Low-Cost Virtual Reality Intervention Program for Children With Developmental Coordination Disorder

The purpose of this study was to explore the feasibility of using a low-cost, off-the-shelf virtual reality (VR) game to treat young children with developmental coordination disorder (DCD) and to determine the effect of this intervention on motor function. Nine children, aged 4 to 6 years, referred to physical therapy because of suspected DCD took part in a 10 game-based intervention sessions. Outcome measures included Movement Assessment Battery for Children-2 (M-ABC-2), the DCD Questionnaire (DCD-Q), the 6-minute walk test, and 10-m walk test. Statistically significant changes were seen in the total standard score (P = .024) and the balance subscore (P = .012) of the M-ABC-2 and in the DCD-Q (P < .05). The children appeared to be motivated and to enjoy the interaction with the VR environment.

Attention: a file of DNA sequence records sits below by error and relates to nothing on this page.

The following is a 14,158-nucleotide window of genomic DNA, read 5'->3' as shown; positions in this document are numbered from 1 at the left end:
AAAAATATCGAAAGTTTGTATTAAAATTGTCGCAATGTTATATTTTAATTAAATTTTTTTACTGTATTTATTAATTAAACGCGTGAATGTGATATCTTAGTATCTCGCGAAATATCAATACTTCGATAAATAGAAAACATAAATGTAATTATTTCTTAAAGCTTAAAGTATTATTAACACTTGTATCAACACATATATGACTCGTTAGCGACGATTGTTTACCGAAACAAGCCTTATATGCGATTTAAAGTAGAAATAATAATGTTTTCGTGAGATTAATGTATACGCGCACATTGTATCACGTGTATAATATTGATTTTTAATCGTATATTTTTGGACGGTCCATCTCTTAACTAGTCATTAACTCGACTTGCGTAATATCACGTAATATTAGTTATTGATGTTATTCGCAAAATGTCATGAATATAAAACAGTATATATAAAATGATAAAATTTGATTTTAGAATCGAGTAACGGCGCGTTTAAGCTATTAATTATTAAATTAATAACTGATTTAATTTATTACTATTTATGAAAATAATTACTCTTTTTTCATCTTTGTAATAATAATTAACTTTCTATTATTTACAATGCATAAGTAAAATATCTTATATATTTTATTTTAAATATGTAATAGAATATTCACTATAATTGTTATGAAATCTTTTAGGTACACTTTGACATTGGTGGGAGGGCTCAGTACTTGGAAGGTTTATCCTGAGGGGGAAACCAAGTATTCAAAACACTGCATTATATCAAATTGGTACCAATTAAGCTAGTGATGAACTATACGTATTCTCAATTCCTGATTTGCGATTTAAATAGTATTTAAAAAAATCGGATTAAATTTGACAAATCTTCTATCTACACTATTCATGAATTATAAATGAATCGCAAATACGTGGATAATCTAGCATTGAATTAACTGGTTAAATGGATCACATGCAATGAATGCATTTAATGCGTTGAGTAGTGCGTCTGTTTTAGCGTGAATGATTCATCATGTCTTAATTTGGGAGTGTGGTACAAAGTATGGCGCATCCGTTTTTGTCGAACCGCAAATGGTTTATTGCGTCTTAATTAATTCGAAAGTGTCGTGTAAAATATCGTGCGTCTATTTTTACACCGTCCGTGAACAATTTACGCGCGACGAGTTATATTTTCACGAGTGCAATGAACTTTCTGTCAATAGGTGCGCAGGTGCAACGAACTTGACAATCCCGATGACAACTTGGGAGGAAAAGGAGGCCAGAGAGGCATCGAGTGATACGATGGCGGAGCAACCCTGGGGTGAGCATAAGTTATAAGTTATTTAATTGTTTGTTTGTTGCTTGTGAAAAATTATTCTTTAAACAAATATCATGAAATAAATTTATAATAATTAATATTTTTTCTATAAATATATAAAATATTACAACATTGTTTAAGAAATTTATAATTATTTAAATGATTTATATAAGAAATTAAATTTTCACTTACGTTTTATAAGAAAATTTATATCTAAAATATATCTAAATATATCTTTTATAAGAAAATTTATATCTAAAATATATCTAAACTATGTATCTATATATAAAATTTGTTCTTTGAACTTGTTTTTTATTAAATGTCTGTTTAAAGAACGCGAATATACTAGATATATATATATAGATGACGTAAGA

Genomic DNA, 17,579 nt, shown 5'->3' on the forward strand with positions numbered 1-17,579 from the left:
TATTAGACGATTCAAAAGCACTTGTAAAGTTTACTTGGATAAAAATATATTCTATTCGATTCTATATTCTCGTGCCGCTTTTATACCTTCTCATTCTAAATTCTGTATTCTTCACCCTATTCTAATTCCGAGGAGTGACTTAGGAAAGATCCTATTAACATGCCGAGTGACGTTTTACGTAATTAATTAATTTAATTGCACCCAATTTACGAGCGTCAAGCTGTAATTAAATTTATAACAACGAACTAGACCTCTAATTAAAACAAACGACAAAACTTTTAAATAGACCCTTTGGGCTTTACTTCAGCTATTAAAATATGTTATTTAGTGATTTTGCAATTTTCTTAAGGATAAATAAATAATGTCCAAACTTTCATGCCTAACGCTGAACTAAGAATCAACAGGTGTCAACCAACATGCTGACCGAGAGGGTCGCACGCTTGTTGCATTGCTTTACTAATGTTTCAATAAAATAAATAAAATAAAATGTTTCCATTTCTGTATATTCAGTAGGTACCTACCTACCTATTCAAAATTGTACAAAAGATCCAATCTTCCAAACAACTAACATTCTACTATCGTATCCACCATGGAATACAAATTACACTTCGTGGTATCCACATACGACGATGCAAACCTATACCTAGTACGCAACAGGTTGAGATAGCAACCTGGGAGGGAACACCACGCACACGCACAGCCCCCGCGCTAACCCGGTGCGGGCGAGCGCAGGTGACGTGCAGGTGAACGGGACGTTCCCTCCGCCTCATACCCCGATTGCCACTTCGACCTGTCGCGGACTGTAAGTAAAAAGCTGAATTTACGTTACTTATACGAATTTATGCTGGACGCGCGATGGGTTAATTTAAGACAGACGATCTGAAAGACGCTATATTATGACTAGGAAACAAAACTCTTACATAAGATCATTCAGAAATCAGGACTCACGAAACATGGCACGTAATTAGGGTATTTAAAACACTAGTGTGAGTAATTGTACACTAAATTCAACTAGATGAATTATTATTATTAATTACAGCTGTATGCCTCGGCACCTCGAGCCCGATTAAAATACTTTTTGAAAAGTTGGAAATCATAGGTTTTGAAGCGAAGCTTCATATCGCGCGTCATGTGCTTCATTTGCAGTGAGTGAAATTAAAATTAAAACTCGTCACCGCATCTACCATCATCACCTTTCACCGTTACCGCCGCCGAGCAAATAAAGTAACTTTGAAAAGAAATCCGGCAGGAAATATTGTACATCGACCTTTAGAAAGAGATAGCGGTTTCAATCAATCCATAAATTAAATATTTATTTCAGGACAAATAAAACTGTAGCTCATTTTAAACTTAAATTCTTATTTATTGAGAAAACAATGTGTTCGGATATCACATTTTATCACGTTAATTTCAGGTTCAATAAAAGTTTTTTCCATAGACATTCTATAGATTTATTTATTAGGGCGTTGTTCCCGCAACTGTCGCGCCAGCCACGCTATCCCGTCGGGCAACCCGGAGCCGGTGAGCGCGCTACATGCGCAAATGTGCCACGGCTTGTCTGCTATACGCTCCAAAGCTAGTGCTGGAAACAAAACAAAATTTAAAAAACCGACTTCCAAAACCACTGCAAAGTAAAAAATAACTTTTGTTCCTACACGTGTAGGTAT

The study found that VR games appear to be beneficial in the improvement of children’s motor function.